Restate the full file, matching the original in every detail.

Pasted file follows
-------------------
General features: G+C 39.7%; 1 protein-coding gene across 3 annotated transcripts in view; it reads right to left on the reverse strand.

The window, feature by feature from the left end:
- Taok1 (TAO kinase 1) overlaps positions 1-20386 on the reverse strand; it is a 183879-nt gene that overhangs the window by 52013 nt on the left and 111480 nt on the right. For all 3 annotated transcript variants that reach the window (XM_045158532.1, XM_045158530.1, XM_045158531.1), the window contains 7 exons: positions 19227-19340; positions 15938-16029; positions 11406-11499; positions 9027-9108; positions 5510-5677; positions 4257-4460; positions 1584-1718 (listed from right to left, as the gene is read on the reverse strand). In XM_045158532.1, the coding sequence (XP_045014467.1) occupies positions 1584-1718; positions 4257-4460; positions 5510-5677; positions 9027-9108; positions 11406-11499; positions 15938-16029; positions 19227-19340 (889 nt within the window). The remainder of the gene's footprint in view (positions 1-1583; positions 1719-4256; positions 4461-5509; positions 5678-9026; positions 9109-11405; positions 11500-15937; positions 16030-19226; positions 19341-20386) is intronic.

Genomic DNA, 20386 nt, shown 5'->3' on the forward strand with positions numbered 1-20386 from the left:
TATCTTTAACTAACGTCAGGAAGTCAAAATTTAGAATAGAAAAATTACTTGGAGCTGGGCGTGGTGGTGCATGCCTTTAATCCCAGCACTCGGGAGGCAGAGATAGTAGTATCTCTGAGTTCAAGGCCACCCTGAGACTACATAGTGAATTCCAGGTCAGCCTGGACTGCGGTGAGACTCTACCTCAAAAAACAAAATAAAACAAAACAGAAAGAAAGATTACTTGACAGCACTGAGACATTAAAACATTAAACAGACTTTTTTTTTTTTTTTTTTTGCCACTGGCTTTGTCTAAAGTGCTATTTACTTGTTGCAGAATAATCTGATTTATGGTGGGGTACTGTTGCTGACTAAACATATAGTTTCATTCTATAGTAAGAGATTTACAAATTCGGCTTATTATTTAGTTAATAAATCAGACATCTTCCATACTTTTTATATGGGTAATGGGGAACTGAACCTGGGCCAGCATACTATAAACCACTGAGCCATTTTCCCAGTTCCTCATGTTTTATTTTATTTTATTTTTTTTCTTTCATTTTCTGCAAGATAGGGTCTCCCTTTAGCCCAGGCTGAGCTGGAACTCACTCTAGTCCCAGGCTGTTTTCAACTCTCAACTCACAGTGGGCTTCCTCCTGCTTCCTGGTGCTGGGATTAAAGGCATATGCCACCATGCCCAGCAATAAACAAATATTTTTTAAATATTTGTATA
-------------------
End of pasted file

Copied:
General features: G+C 39.7%; 1 protein-coding gene across 3 annotated transcripts in view; it reads right to left on the reverse strand.

The window, feature by feature from the left end:
- Taok1 (TAO kinase 1) overlaps positions 1-20386 on the reverse strand; it is a 183879-nt gene that overhangs the window by 52013 nt on the left and 111480 nt on the right. For all 3 annotated transcript variants that reach the window (XM_045158532.1, XM_045158530.1, XM_045158531.1), the window contains 7 exons: positions 19227-19340; positions 15938-16029; positions 11406-11499; positions 9027-9108; positions 5510-5677; positions 4257-4460; positions 1584-1718 (listed from right to left, as the gene is read on the reverse strand). In XM_045158532.1, the coding sequence (XP_045014467.1) occupies positions 1584-1718; positions 4257-4460; positions 5510-5677; positions 9027-9108; positions 11406-11499; positions 15938-16029; positions 19227-19340 (889 nt within the window). The remainder of the gene's footprint in view (positions 1-1583; positions 1719-4256; positions 4461-5509; positions 5678-9026; positions 9109-11405; positions 11500-15937; positions 16030-19226; positions 19341-20386) is intronic.

Genomic DNA, 20386 nt, shown 5'->3' on the forward strand with positions numbered 1-20386 from the left:
TATCTTTAACTAACGTCAGGAAGTCAAAATTTAGAATAGAAAAATTACTTGGAGCTGGGCGTGGTGGTGCATGCCTTTAATCCCAGCACTCGGGAGGCAGAGATAGTAGTATCTCTGAGTTCAAGGCCACCCTGAGACTACATAGTGAATTCCAGGTCAGCCTGGACTGCGGTGAGACTCTACCTCAAAAAACAAAATAAAACAAAACAGAAAGAAAGATTACTTGACAGCACTGAGACATTAAAACATTAAACAGACTTTTTTTTTTTTTTTTTTTGCCACTGGCTTTGTCTAAAGTGCTATTTACTTGTTGCAGAATAATCTGATTTATGGTGGGGTACTGTTGCTGACTAAACATATAGTTTCATTCTATAGTAAGAGATTTACAAATTCGGCTTATTATTTAGTTAATAAATCAGACATCTTCCATACTTTTTATATGGGTAATGGGGAACTGAACCTGGGCCAGCATACTATAAACCACTGAGCCATTTTCCCAGTTCCTCATGTTTTATTTTATTTTATTTTTTTTCTTTCATTTTCTGCAAGATAGGGTCTCCCTTTAGCCCAGGCTGAGCTGGAACTCACTCTAGTCCCAGGCTGTTTTCAACTCTCAACTCACAGTGGGCTTCCTCCTGCTTCCTGGTGCTGGGATTAAAGGCATATGCCACCATGCCCAGCAATAAACAAATATTTTTTAAATATTTGTATA